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Courtney and his guys did a wonderful job on our house. We had the entire exterior painted, which also included a lot of prep work because of all of the wood repair needed. We got several quotes, but Courtney's stood out as it was thorough with great attention to detail. They were on time each day, friendly and courteous. Courtney was also very responsive when we had questions arise. We will be using them again to paint the interior of the house. I would highly recommend A Touch of Color!

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When it comes to home maintenance, exterior painting is one task that is best left to a professional. Painting contractors have the experience and the manpower to do the job properly and efficiently. They can also recommend the best type of paint for the project, taking climate and building material into consideration. While you may be tempted to save money and turn this into a do-it-yourself project, your safety is important—professionals will have the special equipment needed to get up high and, more importantly, their own insurance, shielding you from liability. But there is a con: working with the wrong contractor. Be sure your contractor is insured, has a good reputation, and offers the best cost estimate to ensure you get the job done without any headaches. We asked Benjamin Moore’s Craig Bunting and Farrow & Ball’s Josephine Rance for tips on finding the right painting professional—so you can sit back and enjoy the finished product.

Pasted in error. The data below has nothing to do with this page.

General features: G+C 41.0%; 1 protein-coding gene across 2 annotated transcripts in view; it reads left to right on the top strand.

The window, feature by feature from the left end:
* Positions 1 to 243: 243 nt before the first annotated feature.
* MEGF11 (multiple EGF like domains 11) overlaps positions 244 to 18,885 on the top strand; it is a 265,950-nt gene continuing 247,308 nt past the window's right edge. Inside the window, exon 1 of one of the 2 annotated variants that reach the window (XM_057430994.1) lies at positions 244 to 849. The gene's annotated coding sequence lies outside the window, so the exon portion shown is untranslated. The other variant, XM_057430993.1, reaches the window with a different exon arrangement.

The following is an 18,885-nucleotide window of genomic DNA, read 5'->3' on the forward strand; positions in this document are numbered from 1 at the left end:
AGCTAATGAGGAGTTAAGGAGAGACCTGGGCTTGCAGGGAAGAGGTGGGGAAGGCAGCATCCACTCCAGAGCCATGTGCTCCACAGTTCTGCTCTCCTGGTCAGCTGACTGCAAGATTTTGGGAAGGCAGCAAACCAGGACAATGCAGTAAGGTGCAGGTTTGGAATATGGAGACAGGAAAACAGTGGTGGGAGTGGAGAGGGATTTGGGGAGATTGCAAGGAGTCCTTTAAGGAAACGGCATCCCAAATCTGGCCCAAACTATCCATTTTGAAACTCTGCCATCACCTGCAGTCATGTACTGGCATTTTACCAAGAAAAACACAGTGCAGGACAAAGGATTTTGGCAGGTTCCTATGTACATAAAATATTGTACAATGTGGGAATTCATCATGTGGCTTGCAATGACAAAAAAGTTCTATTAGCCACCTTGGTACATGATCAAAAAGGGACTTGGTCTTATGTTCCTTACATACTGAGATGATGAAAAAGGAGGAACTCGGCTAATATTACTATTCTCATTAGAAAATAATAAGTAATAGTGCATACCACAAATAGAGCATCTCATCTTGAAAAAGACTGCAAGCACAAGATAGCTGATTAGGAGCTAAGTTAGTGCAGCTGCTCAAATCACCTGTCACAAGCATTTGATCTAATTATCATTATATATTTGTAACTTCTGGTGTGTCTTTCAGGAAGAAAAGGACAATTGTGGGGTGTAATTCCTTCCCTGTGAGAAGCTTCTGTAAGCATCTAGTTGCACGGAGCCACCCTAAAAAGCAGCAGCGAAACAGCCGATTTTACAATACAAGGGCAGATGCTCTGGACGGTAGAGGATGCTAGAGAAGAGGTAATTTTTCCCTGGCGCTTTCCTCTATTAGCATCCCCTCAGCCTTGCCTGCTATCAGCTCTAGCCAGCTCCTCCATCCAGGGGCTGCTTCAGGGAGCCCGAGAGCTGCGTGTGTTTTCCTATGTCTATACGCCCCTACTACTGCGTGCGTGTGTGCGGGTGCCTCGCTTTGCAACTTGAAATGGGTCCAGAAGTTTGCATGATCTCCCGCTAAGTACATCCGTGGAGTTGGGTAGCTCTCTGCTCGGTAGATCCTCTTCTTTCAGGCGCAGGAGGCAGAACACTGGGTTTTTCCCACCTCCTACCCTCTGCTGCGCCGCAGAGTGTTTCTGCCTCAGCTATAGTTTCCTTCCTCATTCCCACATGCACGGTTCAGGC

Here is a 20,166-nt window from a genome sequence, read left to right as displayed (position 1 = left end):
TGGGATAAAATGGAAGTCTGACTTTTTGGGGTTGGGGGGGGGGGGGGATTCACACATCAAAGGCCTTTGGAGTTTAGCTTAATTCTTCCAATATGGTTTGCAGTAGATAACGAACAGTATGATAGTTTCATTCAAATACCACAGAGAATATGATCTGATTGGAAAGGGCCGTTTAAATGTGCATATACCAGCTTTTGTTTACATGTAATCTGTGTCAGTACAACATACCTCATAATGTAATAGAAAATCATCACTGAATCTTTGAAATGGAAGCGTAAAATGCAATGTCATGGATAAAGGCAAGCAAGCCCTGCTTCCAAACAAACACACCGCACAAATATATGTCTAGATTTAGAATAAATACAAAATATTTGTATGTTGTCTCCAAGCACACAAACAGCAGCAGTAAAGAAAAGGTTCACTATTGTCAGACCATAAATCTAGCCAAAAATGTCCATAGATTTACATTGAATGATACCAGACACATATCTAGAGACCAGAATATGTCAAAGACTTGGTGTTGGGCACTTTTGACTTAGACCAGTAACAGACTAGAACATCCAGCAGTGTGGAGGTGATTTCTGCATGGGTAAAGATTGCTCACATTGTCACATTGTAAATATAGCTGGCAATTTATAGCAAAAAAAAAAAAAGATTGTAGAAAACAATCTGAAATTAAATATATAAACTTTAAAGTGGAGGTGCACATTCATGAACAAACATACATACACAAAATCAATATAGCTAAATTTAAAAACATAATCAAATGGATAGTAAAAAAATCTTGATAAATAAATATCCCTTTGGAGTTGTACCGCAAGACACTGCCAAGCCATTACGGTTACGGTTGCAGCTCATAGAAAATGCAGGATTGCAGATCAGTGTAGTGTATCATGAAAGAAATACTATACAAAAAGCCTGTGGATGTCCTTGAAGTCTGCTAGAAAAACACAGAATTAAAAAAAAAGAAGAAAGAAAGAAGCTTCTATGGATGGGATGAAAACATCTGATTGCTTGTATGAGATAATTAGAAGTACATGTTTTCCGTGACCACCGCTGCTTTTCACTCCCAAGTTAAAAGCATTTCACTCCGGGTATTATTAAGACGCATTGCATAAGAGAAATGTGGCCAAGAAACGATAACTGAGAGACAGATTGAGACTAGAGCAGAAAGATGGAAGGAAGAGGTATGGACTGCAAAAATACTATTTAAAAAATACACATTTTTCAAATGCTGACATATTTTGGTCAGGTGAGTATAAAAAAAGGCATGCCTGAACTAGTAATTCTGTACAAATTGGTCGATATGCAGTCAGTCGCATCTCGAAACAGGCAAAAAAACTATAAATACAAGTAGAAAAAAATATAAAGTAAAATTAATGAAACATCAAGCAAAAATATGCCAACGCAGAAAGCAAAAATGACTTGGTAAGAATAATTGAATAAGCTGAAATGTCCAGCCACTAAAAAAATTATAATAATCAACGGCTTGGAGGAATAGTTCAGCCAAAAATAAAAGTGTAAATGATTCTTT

I made the HUGE mistake of hiring Certa Pro to do several interior rooms of my house, and remove popcorn ceiling in a bathroom. What a nightmare! They didn't paint any door jams, they broke a cedar window sill-and didn't bother telling me, they gouged a hardwood floor, they never sealed the room that had the popcorn removed--causing white powder to be in all rooms of a 2 story home. I can go on and on. Horrible company

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Sorry it is difficult to trust almost anyone in the trades. It is easier to do the work myself and not deal with strangers in and around my house. When I have to hire someone I tell them up front that I'll be checking every detail, pay extra to purchase the materials myself, and if they don't want the job - well good! I always fine someone who will work with me as I pay a bonus for that.